As it does so, ASEAN should project its ideals and principles – including the idea of neutrality – beyond the region and across the Indo-Pacific. It is, therefore, important for ASEAN to have closer relations with the PICs. Both ASEAN and the PIF (which was founded in 1971 and includes 18 members) are both key regional organizations in the Indo-Pacific which can be critical platforms for cross-regional cooperation Australia and New Zealand, both part of the PIF, are dialogue partners of ASEAN.

Geopolitical bedfellows: Papua New Guinea Defense Force officer instructs US Army soldier on jungle survival techniques during joint exercise in Port Moresby, March 30, 2022 (Credit: US Department of Defense)

Geopolitical bedfellows: Papua New Guinea Defense Force officer instructs US Army soldier on jungle survival techniques during joint exercise in Port Moresby, March 30, 2022 (Credit: US Department of Defense)

As in Southeast Asia, the US and China rivalry is playing out in a highly contested battle for power and influence in the Pacific. Some countries have maintained strong and open military cooperation with either the US or China, which has divided the region. For instance, the Papua New Guinea (PNG) Defense Cooperation Agreement (DCA) with the United States concluded in May allows unimpeded US military access to key PNG naval facilities. The Solomon Islands have a security pact with China, which many Western countries fear might lead to the Chinese establishing a military base in the country.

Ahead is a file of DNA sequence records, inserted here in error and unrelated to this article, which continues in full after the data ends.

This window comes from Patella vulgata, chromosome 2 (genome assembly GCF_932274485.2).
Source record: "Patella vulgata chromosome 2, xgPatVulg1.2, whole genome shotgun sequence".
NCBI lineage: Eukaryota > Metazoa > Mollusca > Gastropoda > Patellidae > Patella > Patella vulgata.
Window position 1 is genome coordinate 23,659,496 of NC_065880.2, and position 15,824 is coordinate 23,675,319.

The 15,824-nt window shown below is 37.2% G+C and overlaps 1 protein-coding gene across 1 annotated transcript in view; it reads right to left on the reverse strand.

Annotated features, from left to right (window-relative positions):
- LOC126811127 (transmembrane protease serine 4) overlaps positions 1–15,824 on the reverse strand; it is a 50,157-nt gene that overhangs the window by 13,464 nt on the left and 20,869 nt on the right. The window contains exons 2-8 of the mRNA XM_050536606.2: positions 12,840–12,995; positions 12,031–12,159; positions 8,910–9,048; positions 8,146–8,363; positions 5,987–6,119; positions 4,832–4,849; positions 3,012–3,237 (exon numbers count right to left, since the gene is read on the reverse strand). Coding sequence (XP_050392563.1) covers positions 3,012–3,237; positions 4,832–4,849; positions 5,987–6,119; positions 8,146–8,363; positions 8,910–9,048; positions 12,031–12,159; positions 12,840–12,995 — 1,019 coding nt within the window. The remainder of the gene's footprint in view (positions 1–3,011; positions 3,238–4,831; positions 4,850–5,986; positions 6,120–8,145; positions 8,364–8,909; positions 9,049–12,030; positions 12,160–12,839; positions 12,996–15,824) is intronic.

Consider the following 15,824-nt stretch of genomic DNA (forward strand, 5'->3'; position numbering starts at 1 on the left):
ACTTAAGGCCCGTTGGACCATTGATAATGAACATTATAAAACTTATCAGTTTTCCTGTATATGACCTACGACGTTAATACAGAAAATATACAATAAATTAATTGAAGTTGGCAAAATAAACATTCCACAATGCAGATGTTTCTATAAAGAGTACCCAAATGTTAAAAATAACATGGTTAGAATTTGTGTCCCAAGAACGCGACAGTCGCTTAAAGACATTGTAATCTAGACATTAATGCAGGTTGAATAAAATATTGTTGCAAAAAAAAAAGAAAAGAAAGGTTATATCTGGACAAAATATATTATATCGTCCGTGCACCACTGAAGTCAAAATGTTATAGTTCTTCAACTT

In July, US Secretary of Defense Lloyd Austin made the first trip of an American defense minister to PNG, before heading for Australia. Around the same time, US Secretary of State Antony Blinken stopped in the Kingdom of Tonga also on his way to Australia (where he and Austin were to have joint meetings with their counterparts) and New Zealand. "One of the things that we’ve seen is that as China’s engagement in the [Indo-Pacific] region has grown there has been some, from our perspective, increasingly problematic behavior," Blinken said at a press conference.

With a stronger relationship between ASEAN and the PICs through the PIF, ASEAN can promote its neutral, peaceful and inclusive approach to the Indo-Pacific region. The concern in Indonesia and other ASEAN member states is that, if the US-China competition in the Pacific heats up, it will have spillover effects in Southeast Asia – and vice-versa. Both regions have an interest in maintaining collective neutrality, even if certain members exhibit a preference.